John Malik

Physical, Genetic, and Accidental Events Help Create Inequalities

For those affected, these circumstances make life and work more challenging. They can even reduce basic, daily functioning.
Physical, Genetic, and Accidental Events Help Create InequalitiesPhysical, Genetic, and Accidental Events Help Create Inequalities
Genetic diseases can reduce quality of life and work ability. That can affect someone's mental and physical capacities. It can also put strain on their mental health.
Genetic disorders, for instance, can both reduce a person's quality of life and result in limited work opportunities. Disorders with a genetic component such as autism or ADHD can make it more difficult for employees to work with colleagues or focus on a task. Physical genetic disorders, such as muscular dystrophy, may result in reduced mobility which can affect both manual labor jobs and office jobs (someone with MD, for instance, might not be able to access a building that doesn't meet ADA standards). According to results from the Human Genome project—which sequenced the DNA of thousands of people—there are over 6,000 genetic diseases. Of those, 10 are the most common. Those include cystic fibrosis, Down syndrome, fragile x syndrome, hemophilia, Huntington’s disease, Duchenne’s muscular dystrophy, sickle cell anemia, thalassemia, tay-sachs, and Angelman syndrome. Many of these disorders lead to physical and/or mental challenges. Those can in turn affect both someone’s ability to work and their quality of life.
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Even ordinary accidents can have long-term effects on individual agency. Millions of daily injuries can determine people's future. Even mundane accidents can exert a lifetime of consequences.
Ordinary accidents—from falls to car accidents—can reduce a person's capabilities. Car accidents alone, for instance, are a significant factor. Each year in the U.S., there are about 6 million car accidents. Of those, 2 million drivers will experience permanent injuries as a result. Other types of injuries such as tripping, spraining an ankle, or being injured by a falling object are in fact very common. There are a slew of workplace injuries, from violence between employees to strained muscles that can reduce mobility over time. Depending on the circumstances from the injury, an employee may or may not be eligible for workers' compensation. Victims of accidents may see reduced mobility and a need for extra help for things they once did on their own. This in turn can ripple out, creating fewer opportunities professionally and socially.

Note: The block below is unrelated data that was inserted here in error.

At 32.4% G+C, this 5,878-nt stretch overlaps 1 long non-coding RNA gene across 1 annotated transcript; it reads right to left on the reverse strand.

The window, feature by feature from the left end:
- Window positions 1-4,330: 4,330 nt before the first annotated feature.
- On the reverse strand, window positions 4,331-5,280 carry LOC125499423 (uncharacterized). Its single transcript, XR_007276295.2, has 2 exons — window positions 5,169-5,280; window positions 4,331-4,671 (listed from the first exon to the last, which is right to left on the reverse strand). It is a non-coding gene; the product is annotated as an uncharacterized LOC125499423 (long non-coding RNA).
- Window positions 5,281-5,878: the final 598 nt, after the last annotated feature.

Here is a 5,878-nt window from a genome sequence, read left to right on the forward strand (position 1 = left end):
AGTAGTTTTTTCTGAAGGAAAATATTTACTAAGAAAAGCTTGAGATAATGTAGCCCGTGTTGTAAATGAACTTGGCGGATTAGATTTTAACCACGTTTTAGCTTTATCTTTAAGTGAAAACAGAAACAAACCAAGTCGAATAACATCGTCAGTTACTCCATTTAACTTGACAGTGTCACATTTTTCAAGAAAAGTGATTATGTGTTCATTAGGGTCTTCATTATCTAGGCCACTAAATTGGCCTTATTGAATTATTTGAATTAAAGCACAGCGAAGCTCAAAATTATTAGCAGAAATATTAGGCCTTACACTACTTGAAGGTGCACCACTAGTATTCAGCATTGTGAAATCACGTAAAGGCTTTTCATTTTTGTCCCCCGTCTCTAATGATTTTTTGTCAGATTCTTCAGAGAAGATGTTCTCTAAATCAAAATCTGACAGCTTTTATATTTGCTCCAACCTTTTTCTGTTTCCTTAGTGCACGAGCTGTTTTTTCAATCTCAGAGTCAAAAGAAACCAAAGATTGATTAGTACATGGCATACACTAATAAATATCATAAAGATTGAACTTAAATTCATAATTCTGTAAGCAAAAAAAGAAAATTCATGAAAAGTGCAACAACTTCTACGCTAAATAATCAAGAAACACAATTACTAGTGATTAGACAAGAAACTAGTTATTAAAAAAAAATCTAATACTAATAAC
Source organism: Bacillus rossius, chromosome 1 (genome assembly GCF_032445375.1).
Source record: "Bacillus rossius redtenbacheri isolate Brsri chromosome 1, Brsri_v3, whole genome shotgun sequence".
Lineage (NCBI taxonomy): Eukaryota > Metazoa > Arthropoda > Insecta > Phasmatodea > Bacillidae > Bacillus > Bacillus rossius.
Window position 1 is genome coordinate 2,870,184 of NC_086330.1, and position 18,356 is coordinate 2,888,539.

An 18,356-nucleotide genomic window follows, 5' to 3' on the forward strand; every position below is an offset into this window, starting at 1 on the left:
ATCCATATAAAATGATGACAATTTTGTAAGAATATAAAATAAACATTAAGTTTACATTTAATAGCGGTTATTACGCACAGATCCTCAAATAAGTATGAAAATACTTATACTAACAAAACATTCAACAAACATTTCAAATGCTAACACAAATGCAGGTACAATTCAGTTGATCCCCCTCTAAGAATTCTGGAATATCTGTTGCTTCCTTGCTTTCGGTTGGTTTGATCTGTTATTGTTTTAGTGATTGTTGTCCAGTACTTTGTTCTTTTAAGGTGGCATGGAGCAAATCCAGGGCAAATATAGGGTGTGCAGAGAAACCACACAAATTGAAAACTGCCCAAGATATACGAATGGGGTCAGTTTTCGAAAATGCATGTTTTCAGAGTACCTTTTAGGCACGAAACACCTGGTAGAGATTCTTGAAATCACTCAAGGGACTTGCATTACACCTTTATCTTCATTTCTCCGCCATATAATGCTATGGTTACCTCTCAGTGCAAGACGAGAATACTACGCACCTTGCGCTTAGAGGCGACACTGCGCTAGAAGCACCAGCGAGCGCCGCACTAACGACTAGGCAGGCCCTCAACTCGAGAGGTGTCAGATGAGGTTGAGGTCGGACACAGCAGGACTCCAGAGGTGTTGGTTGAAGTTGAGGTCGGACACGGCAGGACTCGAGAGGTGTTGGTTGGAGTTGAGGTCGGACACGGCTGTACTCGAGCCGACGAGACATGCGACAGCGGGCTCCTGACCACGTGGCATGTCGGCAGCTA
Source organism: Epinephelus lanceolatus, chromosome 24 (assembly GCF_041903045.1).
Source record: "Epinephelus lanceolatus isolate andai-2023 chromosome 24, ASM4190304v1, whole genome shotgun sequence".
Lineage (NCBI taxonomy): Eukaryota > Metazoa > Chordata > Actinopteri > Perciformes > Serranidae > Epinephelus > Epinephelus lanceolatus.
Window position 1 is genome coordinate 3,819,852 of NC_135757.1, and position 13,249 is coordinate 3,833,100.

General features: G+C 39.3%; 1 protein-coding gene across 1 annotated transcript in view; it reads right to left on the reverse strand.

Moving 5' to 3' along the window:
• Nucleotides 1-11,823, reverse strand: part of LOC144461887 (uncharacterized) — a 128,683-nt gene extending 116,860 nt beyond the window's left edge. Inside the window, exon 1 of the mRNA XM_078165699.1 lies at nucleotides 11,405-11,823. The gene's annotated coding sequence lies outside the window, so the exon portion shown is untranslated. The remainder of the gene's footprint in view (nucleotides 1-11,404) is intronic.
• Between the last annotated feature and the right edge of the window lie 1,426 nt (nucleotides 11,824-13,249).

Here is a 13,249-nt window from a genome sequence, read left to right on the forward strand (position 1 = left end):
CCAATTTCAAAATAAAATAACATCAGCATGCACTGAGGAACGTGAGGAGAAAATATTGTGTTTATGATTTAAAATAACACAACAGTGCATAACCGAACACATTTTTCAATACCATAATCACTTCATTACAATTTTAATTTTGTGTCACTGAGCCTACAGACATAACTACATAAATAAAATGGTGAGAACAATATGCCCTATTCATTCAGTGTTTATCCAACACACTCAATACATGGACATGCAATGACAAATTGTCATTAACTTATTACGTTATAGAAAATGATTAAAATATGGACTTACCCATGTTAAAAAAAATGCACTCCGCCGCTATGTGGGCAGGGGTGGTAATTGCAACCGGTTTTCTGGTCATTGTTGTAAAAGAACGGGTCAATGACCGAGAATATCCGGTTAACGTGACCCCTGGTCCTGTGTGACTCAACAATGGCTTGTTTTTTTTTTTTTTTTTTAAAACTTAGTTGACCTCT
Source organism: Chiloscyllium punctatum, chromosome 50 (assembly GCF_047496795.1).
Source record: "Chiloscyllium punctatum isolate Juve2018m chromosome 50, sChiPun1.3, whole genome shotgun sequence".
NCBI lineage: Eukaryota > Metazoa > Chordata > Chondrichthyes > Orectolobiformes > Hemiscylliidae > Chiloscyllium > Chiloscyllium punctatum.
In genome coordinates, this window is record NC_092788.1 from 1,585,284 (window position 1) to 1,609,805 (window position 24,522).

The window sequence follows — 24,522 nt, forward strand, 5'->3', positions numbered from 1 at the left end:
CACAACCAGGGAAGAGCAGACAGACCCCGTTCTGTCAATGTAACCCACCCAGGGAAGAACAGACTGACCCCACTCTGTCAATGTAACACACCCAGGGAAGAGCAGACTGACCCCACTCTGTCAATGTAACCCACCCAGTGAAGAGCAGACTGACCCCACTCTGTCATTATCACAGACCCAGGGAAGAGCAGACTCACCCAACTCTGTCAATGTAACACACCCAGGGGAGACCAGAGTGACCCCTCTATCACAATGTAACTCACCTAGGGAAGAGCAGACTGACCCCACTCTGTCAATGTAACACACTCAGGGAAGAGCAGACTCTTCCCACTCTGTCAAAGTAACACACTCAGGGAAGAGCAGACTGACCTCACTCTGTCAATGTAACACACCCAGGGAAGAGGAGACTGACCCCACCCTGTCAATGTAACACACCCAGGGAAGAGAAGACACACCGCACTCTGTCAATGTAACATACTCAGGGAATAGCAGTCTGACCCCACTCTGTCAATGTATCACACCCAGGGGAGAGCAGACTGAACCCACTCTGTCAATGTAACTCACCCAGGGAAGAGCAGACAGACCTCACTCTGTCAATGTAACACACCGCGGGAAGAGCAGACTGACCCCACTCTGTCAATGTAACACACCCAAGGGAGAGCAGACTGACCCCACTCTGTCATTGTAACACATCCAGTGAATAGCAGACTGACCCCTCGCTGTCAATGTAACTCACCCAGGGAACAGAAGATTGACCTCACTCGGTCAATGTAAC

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Military injuries can put people at a disadvantage. Mental trauma and physical injuries are common. And pregnant women in the armed forces have limited opportunities for advancement.
Military injuries—including psychological trauma—are extremely prevalent among the armed forces. The Army describes the problem of military injuries as an "epidemic." According to a recent report, the rate of injury is 2,500 per every 1,000 soldiers. This means that the average American serving in the Army will endure at least two musculoskeletal injuries. This figure includes injuries sustained both on missions and from Army garrisons. As many as 20% of all veterans suffer from post-traumatic stress disorder (PTSD). Persistent flashbacks, moodiness, or anxiety caused by PTSD can prevent veterans from functioning or working normally. Specifically for women, military sexual trauma and other issues can cause permanent damage. Some 23% of female veterans report being sexually assaulted, and 55% report being sexually harassed, according to the Department of Veteran Affairs. Getting pregnant in the Army also means you can't be deployed and can be honorably discharged. When a woman becomes pregnant in the army she has two choices: either leave the military under an honorable discharge, or become non-deployable while she's pregnant. She is not allowed to handle chemicals or firearms, for instance. This renders female members of the military helpless to continue service similar to their male counterparts and sets them back in their military career. While some states like Washington are working to change their policies so pregnant members have more options, it's a pervasive problem that has yet to be addressed.
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